Vision 2000


Vision 2000 was a curriculum proposal written by the New England Council of University Women (NECUW) in 1998 calling for a revision of the curriculum at the various land grant universities throughout New England.  Initially introduced for consideration at the University of Massachusetts, the document is seen by the NECUW as a proposal "calling for individual campuses to create a working agenda to meet the educational needs of women."


Below are two commentaries on the proposal, one written by by Daphne Patai and published in the Chronicle of Higher Education, and the other written John Leo and published in U.S. News and World Report.  Consider the original proposal and the two commentaries in the light of Kuznar's quote regarding the goal of science.


"A concern with knowing the world, rather than advocating a view of the world because it confirms some political, ideological, or religious project, has always been fundamental to scientific philosophy."

--Lawrence Kuznar (1997)






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 Why Not a Feminist Overhaul of Higher Education?.


Daphne Patai




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"No Takeovers, Please"


John Leo


U.S. News & World Report

(January 19, 1998)


When people draw up short lists of the nation's most politically correct campuses, the University of Massachusetts at Amherst is usually among the top five or six. Almost anything can happen there, from protests about the school's Minuteman mascot (he is military; he is white) to the takeover and trashing of offices, regularly followed by concessions to those who did the trashing.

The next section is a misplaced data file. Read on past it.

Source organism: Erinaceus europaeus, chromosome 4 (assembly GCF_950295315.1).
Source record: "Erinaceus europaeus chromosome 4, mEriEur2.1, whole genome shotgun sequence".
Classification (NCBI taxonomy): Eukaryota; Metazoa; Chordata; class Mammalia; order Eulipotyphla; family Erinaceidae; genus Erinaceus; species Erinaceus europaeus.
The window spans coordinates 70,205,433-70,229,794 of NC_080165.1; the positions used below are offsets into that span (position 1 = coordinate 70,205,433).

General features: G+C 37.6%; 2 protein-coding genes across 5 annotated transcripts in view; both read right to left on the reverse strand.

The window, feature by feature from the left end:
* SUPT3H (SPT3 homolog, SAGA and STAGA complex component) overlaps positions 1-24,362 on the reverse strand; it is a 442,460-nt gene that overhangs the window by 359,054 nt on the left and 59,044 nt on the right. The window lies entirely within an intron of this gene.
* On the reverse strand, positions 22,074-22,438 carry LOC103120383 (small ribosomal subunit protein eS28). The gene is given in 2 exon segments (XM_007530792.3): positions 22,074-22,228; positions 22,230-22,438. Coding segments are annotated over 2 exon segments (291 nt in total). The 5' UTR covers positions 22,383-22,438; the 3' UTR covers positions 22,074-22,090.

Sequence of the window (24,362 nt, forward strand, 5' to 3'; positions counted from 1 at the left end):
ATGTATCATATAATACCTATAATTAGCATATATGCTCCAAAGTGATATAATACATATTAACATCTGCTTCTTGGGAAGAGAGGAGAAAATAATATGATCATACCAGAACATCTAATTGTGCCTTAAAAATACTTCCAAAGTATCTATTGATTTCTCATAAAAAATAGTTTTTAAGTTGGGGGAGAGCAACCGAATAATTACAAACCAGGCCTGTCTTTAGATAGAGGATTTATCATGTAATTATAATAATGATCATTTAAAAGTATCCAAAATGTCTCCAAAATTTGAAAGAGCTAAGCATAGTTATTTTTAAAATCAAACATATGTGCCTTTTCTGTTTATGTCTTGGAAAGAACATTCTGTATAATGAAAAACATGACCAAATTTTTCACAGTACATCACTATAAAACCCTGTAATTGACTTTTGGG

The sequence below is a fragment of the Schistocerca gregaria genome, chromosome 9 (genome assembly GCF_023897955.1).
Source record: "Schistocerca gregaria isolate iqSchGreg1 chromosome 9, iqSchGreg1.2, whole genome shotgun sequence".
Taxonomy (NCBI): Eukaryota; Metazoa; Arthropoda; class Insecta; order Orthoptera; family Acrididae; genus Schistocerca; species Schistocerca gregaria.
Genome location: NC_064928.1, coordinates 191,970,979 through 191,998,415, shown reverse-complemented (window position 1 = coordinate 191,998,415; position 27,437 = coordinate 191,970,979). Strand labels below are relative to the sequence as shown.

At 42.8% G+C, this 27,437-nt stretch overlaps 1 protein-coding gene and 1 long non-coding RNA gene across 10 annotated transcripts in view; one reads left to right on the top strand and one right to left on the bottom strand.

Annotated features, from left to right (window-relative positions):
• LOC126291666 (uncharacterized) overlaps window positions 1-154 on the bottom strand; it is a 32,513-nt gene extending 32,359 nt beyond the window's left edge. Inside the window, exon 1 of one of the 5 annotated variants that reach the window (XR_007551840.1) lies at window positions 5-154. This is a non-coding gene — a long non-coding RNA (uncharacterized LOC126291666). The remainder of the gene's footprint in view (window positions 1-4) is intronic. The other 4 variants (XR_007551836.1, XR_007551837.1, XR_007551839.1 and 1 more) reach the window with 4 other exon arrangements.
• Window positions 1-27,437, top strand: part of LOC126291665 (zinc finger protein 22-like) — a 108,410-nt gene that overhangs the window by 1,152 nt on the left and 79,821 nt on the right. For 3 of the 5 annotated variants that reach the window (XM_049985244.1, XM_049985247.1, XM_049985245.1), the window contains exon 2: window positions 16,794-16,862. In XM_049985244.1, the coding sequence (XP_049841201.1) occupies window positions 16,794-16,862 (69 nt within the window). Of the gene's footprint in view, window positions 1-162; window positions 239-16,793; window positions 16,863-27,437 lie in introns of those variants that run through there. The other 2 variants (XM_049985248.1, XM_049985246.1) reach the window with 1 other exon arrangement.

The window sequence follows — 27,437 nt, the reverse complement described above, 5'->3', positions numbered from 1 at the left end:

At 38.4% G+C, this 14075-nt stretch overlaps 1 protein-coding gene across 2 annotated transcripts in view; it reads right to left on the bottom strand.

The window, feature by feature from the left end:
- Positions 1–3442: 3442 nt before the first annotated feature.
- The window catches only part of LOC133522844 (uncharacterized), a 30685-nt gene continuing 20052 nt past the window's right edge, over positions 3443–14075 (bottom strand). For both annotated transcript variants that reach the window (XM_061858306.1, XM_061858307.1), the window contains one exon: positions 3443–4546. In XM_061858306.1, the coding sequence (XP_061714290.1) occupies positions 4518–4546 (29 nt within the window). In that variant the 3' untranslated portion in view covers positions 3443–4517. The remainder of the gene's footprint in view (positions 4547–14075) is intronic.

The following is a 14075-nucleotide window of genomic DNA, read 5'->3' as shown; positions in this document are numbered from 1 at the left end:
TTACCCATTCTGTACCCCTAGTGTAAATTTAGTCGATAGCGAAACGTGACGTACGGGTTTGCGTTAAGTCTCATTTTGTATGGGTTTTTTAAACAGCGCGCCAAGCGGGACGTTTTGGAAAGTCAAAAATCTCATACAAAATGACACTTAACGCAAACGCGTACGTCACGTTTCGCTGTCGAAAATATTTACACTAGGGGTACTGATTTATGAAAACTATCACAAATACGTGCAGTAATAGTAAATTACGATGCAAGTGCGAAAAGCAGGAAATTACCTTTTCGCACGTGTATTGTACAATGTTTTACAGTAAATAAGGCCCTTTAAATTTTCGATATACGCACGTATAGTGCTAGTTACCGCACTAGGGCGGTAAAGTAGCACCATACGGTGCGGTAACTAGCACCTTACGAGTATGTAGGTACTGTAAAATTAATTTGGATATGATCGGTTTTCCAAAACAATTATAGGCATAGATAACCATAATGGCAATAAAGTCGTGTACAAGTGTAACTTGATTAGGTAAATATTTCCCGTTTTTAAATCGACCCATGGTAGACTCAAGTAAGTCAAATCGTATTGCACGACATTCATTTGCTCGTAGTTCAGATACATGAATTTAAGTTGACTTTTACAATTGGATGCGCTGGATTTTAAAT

Now U. Mass has hatched a plan that could send it to the top of PC lists everywhere. It's called "Vision 2000," a program drawn up by women's studies officials and other feminists at U. Mass. and the five other land-grant universities of New England. The presidents of three of those universities--Vermont, New Hampshire, and Maine--have already endorsed the plan "in spirit." This is surprising, since the program seems to dissolve traditional academic freedom and call for a feminist overhaul of every campus department. Daphne Patai, a U. Mass professor of literature who coauthored Professing Feminism: Cautionary Tales From the Strange World of Women's Studies, calls the plan "an attempted coup," "a stunningly imperialistic move to put in place a questionable feminist agenda, thinly disguised as a plea for equal opportunity and fairness." Ann Ferguson, director of women's studies at U. Mass, obviously disagrees, but she acknowledges that traditional academic freedom would have to be modified. She told the U. Mass faculty senate, "We can't lose track of the wider goal in order to defend some narrow definition of academic freedom."


Coming soon. The plan, which the framers want to take nationwide, calls for "transforming the curriculum." This transformation would be "best conducted with guidance from an autonomous women's studies site." Every academic department would have to hold an annual seminar on gender issues; gender would be "introduced into all pertinent programs of institutional research."